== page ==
These light green oval shaped seeds have been known to posses digestive qualities. In India, they are roasted, sometimes lightly coated with sugar and eaten after meals as a mouth freshener and to stimulate digestion. They are also recommended for nursing mothers, as they have been known to increase the milk supply. Used successfully in many curries and “indian pickles”. Today you will find sugar coated “green supari” mixtures containing “saunf” in Indian Grocery stores. Try it!
Sometimes whole garlic cloves are used and sometimes a recipe will call for chopped or minced or for garlic paste. Most stores or warehouses do have chopped garlic or garlic paste available.
It is a very popular spice used in Indian cooking. It has a tan skin and a flesh that ranges in color from pale greenish yellow to ivory. The flavor is peppery and slightly sweet, while the aroma is pungent and spicy. If you feel a cold coming on a fresh piece of ginger in a hot cup of Indian tea usually does the trick. Fresh unpeeled ginger root, tightly wrapped, can be refrigerated for up to 3 weeks and frozen for up to 6 months. Please do not use dried ground ginger for dishes specifying fresh ginger as the flavors differ greatly.
Saffron threads as they are also called are orange-red dried stigmas of a small purple flower called the Crocus Sativus. Saffron’s aroma is unique and there is no substitute for it. It is used in cooking to flavor and color the dish a wonderful golden yellow color. In Indian cooking it is highly prized and added to many Indian sweets and “special occasion” savory dishes like Biryani, Pulaos and even some curries.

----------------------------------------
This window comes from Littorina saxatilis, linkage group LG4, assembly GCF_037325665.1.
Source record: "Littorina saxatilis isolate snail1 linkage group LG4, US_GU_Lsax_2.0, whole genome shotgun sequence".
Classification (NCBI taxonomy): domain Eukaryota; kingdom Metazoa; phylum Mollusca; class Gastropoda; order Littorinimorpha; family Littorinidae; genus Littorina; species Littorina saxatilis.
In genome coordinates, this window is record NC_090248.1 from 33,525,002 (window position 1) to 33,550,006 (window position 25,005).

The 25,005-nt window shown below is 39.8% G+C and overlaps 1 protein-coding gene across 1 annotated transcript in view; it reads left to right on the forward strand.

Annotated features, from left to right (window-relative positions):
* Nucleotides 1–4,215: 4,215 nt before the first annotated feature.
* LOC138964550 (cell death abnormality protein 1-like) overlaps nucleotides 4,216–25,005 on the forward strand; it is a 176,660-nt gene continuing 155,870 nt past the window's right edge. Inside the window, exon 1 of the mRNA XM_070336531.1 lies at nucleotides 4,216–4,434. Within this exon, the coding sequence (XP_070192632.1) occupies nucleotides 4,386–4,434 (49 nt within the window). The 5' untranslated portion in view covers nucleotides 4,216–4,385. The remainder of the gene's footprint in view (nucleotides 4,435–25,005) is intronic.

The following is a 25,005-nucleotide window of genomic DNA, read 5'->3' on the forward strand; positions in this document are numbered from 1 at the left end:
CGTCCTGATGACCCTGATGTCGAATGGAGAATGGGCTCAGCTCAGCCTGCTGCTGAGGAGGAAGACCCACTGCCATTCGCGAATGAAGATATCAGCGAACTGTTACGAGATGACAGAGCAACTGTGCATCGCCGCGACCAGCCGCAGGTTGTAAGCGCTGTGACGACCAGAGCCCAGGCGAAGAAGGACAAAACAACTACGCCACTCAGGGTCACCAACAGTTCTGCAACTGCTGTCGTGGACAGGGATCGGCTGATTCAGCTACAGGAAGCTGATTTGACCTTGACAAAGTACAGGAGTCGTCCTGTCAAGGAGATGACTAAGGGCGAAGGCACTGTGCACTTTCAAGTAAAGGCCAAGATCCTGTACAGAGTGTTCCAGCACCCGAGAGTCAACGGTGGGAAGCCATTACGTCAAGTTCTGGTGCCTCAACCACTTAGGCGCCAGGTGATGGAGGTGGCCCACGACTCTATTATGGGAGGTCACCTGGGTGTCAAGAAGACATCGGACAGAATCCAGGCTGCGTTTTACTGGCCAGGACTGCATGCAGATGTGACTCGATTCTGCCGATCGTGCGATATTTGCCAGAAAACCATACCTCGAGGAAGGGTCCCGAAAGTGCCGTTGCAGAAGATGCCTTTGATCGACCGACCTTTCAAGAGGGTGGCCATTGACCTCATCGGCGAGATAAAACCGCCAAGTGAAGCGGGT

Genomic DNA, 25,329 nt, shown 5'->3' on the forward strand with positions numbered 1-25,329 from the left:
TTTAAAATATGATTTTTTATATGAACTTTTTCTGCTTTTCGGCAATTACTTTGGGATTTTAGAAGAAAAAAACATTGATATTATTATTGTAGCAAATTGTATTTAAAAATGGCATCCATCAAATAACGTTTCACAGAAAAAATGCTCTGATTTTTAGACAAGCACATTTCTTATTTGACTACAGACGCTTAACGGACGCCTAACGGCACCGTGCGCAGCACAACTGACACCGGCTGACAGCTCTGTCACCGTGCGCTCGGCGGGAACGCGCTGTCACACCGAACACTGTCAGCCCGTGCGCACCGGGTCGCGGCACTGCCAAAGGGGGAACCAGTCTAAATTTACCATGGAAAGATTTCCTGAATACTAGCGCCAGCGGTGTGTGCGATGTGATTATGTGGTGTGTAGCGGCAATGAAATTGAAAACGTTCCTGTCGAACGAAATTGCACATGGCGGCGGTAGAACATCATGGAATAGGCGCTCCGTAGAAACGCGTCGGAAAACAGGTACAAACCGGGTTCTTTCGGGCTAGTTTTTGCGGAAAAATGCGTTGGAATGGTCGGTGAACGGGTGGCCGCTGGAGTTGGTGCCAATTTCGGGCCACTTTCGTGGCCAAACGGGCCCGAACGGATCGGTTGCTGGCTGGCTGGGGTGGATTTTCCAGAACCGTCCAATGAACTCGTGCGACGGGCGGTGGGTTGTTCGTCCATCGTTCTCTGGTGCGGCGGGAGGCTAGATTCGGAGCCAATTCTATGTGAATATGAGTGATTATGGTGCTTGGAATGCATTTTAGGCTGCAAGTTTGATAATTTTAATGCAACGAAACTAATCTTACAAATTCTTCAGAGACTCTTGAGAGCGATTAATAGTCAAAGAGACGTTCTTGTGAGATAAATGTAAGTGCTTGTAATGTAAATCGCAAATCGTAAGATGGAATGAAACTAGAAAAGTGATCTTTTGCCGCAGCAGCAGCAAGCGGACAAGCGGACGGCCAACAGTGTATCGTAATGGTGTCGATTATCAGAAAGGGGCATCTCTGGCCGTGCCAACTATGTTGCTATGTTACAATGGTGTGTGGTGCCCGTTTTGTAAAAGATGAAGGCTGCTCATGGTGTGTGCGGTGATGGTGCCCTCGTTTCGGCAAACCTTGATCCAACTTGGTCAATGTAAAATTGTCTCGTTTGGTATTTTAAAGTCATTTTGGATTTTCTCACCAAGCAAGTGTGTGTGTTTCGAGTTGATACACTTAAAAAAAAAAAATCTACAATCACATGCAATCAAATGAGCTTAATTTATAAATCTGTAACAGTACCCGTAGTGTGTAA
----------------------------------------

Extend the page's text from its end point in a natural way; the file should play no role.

These are tiny round reddish brown to black colored seeds. They are commonly used in Indian cooking. They are used whole or broken to pieces or made into a paste or even in powdered form. Its paste has a very pungent taste. In India, mustard seeds is commonly used to flavor vegetables, pulses and pickles while tempering (Tadka). In north India, mustard plant leaves are used as a vegetable (Sarsoon).
Nutmeg is usually associated with sweet, spicy dishes — pies, puddings, custards, cookies and spice cakes. It combines well with many cheeses, and is included in soufflés and cheese sauces. In soups it works with tomatoes, slit pea, chicken or black beans. It complements egg dishes and vegetables like cabbage, spinach, broccoli, beans onions and eggplant. It flavours Middle Eastern lamb dishes.
Star anise has the wonderful scent of licorice. It is the fruit produced by a small evergreen tree grown in Asia. As one might suspect, is star-shaped. Each of it’s eight points contains a star anise seed. Whole star anise has a long shelf life, but once ground, it should be kept in an airtight container in a cool, dark place for no more than 3 months. It is great to flavor biryani’s and other non-vegetarian Indian dishes.
Turmeric has a very intense, bright yellow-orange color and bitter taste. It is used in almost all vegetarian and non-vegetarian preparations in Indian cooking. It has been known to have antiseptic properties.
I hope you have found this useful. if there is anything else you would like adding, don’t forget to drop us a line!